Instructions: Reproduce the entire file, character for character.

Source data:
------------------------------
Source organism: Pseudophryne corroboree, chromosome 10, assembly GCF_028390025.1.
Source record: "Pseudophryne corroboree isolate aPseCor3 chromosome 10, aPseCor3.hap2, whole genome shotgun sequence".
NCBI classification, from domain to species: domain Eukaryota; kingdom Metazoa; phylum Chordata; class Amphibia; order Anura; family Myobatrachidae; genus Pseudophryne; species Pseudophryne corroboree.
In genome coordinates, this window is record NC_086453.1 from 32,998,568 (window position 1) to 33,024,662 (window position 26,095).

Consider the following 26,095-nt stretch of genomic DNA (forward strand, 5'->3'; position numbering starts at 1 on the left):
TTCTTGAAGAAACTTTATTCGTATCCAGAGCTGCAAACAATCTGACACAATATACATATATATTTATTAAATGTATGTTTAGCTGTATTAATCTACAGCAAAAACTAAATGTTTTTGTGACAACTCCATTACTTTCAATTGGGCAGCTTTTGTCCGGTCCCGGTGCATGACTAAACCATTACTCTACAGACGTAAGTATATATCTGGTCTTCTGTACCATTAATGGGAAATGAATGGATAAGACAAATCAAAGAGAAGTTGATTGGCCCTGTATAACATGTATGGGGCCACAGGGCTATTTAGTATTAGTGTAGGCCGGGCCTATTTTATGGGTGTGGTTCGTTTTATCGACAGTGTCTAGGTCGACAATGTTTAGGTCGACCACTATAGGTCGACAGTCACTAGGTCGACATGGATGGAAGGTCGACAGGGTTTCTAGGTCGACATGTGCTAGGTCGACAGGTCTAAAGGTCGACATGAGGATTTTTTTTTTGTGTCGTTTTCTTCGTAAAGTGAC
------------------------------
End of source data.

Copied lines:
Source organism: Pseudophryne corroboree, chromosome 10, assembly GCF_028390025.1.
Source record: "Pseudophryne corroboree isolate aPseCor3 chromosome 10, aPseCor3.hap2, whole genome shotgun sequence".
NCBI classification, from domain to species: domain Eukaryota; kingdom Metazoa; phylum Chordata; class Amphibia; order Anura; family Myobatrachidae; genus Pseudophryne; species Pseudophryne corroboree.
In genome coordinates, this window is record NC_086453.1 from 32,998,568 (window position 1) to 33,024,662 (window position 26,095).

Consider the following 26,095-nt stretch of genomic DNA (forward strand, 5'->3'; position numbering starts at 1 on the left):
TTCTTGAAGAAACTTTATTCGTATCCAGAGCTGCAAACAATCTGACACAATATACATATATATTTATTAAATGTATGTTTAGCTGTATTAATCTACAGCAAAAACTAAATGTTTTTGTGACAACTCCATTACTTTCAATTGGGCAGCTTTTGTCCGGTCCCGGTGCATGACTAAACCATTACTCTACAGACGTAAGTATATATCTGGTCTTCTGTACCATTAATGGGAAATGAATGGATAAGACAAATCAAAGAGAAGTTGATTGGCCCTGTATAACATGTATGGGGCCACAGGGCTATTTAGTATTAGTGTAGGCCGGGCCTATTTTATGGGTGTGGTTCGTTTTATCGACAGTGTCTAGGTCGACAATGTTTAGGTCGACCACTATAGGTCGACAGTCACTAGGTCGACATGGATGGAAGGTCGACAGGGTTTCTAGGTCGACATGTGCTAGGTCGACAGGTCTAAAGGTCGACATGAGGATTTTTTTTTTGTGTCGTTTTCTTCGTAAAGTGAC